Supreme Court Rules Employment Tribunal Fees Unlawful
The Supreme Court has ruled that Employment Tribunal and Employment Appeal Tribunal fees are unlawful as they prevent access to justice and are indirectly discriminatory.
The Supreme Court has ruled that Employment Tribunal and Employment Appeal Tribunal fees are unlawful as they prevent access to justice. The fee regime also indirectly discriminates against women who are disproportionately affected by the higher fees charged for “Type B” claims, which include discrimination claims. The Supreme Court has ruled that the legislation which introduced fees was unlawful from the start and the legislation has therefore been quashed. The Government will now have to refund all of the fees it has received and will no longer be able to charge fees, at least until it introduces a new, fairer regime.
In R (Unison) v Lord Chancellor and another, Unison challenged the legality of employment tribunal fees, arguing that the fees were set at such a level and remission criteria so restricted that many claimants would be unable to afford to bring claims. The fees therefore unjustifiably interfered with the right to access to justice. Unison also argued that the fees regime indirectly discriminates against women as they bring more discrimination claims and are therefore disproportionately affected by the higher fees charged for discrimination claims.
The High Court and Court of Appeal rejected Unison’s arguments. However, the Supreme Court has upheld Unison’s appeal, ruling that fees are unlawful on both grounds.
Access to justice
Fees are unlawful if there is a real risk that people will effectively be prevented from having access to justice, or if they make it futile or irrational to bring a claim. The Supreme Court considered that this was the case as:
- Fees bear no direct relation to the amount sought by the claimant and act as a deterrent to low value claims and claims for non-monetary remedies (which together form the majority of Employment Tribunal claims);
- Fees have led to a sharp, substantial and sustained fall in the number of claims, with a greater fall in the number of lower value claims and claims in which no financial remedy was sought;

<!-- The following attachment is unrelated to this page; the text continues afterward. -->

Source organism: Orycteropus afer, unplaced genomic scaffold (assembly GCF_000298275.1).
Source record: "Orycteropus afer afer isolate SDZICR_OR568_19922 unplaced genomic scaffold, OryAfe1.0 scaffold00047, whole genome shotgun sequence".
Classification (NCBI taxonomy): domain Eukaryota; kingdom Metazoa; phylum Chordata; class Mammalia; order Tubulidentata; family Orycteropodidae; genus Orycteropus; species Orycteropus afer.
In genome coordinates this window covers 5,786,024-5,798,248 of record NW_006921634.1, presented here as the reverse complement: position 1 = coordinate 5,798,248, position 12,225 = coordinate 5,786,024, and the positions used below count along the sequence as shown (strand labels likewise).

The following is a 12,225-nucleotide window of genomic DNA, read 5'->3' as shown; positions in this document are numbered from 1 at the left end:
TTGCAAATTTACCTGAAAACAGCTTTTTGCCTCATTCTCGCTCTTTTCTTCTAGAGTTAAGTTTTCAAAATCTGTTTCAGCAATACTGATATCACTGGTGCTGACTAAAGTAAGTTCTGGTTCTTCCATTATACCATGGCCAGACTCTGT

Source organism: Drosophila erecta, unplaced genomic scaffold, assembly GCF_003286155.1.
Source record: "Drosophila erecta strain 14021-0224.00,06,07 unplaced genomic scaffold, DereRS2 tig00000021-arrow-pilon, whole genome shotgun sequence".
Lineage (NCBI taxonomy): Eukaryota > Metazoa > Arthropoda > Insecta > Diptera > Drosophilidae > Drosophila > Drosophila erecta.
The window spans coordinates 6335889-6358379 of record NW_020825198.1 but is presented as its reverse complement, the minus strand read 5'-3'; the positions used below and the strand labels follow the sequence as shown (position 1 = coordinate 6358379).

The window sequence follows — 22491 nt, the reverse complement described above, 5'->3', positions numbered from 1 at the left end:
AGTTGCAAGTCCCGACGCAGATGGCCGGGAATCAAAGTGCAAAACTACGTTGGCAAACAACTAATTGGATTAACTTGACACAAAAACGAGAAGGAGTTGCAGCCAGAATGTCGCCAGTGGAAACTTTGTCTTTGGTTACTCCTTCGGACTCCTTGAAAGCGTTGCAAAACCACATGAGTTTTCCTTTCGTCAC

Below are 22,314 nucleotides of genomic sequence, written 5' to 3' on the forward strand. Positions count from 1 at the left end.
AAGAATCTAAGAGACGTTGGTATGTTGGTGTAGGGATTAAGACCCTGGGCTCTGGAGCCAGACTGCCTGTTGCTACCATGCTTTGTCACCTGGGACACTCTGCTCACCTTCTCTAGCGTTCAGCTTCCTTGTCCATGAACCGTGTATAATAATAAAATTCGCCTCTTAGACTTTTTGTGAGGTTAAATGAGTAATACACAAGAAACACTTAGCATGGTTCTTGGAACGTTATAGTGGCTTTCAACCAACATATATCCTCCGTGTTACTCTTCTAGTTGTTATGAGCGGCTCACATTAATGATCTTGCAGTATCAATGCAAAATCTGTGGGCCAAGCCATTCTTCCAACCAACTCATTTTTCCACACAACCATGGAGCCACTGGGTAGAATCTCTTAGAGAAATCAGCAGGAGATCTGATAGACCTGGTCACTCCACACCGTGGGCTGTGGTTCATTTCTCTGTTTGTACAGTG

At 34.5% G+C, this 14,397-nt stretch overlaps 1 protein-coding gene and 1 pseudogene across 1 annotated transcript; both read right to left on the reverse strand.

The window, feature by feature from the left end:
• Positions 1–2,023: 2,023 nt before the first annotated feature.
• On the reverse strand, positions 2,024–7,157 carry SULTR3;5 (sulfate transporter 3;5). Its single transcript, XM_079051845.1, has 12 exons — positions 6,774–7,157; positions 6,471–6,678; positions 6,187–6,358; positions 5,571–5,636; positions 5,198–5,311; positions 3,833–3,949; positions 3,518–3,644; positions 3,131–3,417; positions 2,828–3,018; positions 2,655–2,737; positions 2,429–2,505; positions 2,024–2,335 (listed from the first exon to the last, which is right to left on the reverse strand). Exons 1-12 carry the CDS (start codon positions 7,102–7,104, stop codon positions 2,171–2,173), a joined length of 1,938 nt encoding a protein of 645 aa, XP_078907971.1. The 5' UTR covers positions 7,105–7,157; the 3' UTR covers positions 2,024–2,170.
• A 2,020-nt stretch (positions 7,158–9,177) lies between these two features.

- Fees were the most frequently cited reason for not submitting a claim; and
- Fees must be affordable not in a theoretical sense, but in the sense that they can reasonably be afforded. Worked examples indicated that hypothetical claimants would need to restrict expenditure that was ordinary and reasonable for maintaining living standards in order to be able to afford fees.
The Supreme Court also considered that fees could not be justified as a necessary intrusion on the right to access to justice. Although the aim of transferring some of the cost burden from taxpayers to users of the system was legitimate, the Government had not shown that the fee regime it introduced was the least intrusive means of achieving that aim.
The parties accepted that charging higher fees for Type B claims, which include discrimination claims, disproportionately affects women and so the only issue which the Supreme Court had to consider was whether the fee regime could be justified. The Supreme Court considered it could not. The Government had not shown that the higher fee charged for Type B claims was more effective in transferring the cost of the service from taxpayers to users. In addition, in some Type B claims, such as pregnancy dismissal, the higher fee did not correspond to a greater workload placed on the tribunal.
The judgment applies to fees in both the Employment Tribunal and the Employment Appeal Tribunal. The Supreme Court has ruled that the legislation introducing the fees was unlawful from the start and the legislation has therefore been quashed. The Government will now have to repay all Employment Tribunal and Employment Appeal Tribunal Fees received since fees were introduced in July 2013 (reported to be around £32m) and will no longer be able to charge fees, at least until it comes up with a different, fairer regime. A regime modelled on the one used in the County Court, where the level of fees is linked to the amount claimed, seems the most likely way forward.
The judgment also throws up other questions, including whether claimants who did not bring claims and who are now out of time for doing so will be able to bring claims out of time on the basis that it is just and equitable to allow them to do so (the test in discrimination cases) or that it was not reasonably practicable for them to bring the claim in time (the test in unfair dismissal and unlawful deductions claims). Also if a claim was struck out for non-payment of a fee, will it now be possible to appeal that decision out of time?
One thing is certain. Employers can expect the number of employment tribunal claims to increase again.
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